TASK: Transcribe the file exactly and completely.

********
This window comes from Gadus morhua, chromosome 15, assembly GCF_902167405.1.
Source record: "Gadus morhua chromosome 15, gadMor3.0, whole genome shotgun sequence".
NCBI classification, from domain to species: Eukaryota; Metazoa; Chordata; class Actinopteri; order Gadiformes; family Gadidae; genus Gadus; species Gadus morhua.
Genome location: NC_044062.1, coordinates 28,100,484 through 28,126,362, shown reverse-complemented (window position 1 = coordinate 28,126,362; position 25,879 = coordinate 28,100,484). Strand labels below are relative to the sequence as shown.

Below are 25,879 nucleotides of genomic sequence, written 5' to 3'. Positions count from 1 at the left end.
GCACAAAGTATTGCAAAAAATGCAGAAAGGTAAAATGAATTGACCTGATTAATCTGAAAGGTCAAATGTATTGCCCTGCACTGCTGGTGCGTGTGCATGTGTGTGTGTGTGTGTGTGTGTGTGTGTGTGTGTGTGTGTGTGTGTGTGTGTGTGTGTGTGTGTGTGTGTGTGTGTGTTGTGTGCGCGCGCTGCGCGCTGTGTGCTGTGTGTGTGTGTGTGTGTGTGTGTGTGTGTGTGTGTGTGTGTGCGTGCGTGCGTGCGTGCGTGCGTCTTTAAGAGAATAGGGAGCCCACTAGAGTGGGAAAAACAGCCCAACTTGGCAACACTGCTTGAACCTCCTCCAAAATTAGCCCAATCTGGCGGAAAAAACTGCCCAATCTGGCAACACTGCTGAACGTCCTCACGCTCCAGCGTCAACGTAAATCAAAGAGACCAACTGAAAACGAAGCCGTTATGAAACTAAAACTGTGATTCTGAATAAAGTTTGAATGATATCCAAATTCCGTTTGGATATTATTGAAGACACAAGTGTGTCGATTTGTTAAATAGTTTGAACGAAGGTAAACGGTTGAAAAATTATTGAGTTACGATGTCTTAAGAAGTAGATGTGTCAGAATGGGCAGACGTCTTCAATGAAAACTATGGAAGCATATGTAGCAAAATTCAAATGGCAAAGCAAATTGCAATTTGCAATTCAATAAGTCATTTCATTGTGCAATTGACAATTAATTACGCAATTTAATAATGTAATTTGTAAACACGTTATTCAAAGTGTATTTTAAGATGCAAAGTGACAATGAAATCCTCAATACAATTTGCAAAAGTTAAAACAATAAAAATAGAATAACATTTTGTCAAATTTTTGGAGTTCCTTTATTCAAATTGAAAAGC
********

This window comes from Gadus morhua, chromosome 15, assembly GCF_902167405.1.
Source record: "Gadus morhua chromosome 15, gadMor3.0, whole genome shotgun sequence".
NCBI classification, from domain to species: Eukaryota; Metazoa; Chordata; class Actinopteri; order Gadiformes; family Gadidae; genus Gadus; species Gadus morhua.
Genome location: NC_044062.1, coordinates 28,100,484 through 28,126,362, shown reverse-complemented (window position 1 = coordinate 28,126,362; position 25,879 = coordinate 28,100,484). Strand labels below are relative to the sequence as shown.

Below are 25,879 nucleotides of genomic sequence, written 5' to 3'. Positions count from 1 at the left end.
GCACAAAGTATTGCAAAAAATGCAGAAAGGTAAAATGAATTGACCTGATTAATCTGAAAGGTCAAATGTATTGCCCTGCACTGCTGGTGCGTGTGCATGTGTGTGTGTGTGTGTGTGTGTGTGTGTGTGTGTGTGTGTGTGTGTGTGTGTGTGTGTGTGTGTGTGTGTGTGTGTGTTGTGTGCGCGCGCTGCGCGCTGTGTGCTGTGTGTGTGTGTGTGTGTGTGTGTGTGTGTGTGTGTGTGTGTGCGTGCGTGCGTGCGTGCGTGCGTCTTTAAGAGAATAGGGAGCCCACTAGAGTGGGAAAAACAGCCCAACTTGGCAACACTGCTTGAACCTCCTCCAAAATTAGCCCAATCTGGCGGAAAAAACTGCCCAATCTGGCAACACTGCTGAACGTCCTCACGCTCCAGCGTCAACGTAAATCAAAGAGACCAACTGAAAACGAAGCCGTTATGAAACTAAAACTGTGATTCTGAATAAAGTTTGAATGATATCCAAATTCCGTTTGGATATTATTGAAGACACAAGTGTGTCGATTTGTTAAATAGTTTGAACGAAGGTAAACGGTTGAAAAATTATTGAGTTACGATGTCTTAAGAAGTAGATGTGTCAGAATGGGCAGACGTCTTCAATGAAAACTATGGAAGCATATGTAGCAAAATTCAAATGGCAAAGCAAATTGCAATTTGCAATTCAATAAGTCATTTCATTGTGCAATTGACAATTAATTACGCAATTTAATAATGTAATTTGTAAACACGTTATTCAAAGTGTATTTTAAGATGCAAAGTGACAATGAAATCCTCAATACAATTTGCAAAAGTTAAAACAATAAAAATAGAATAACATTTTGTCAAATTTTTGGAGTTCCTTTATTCAAATTGAAAAGC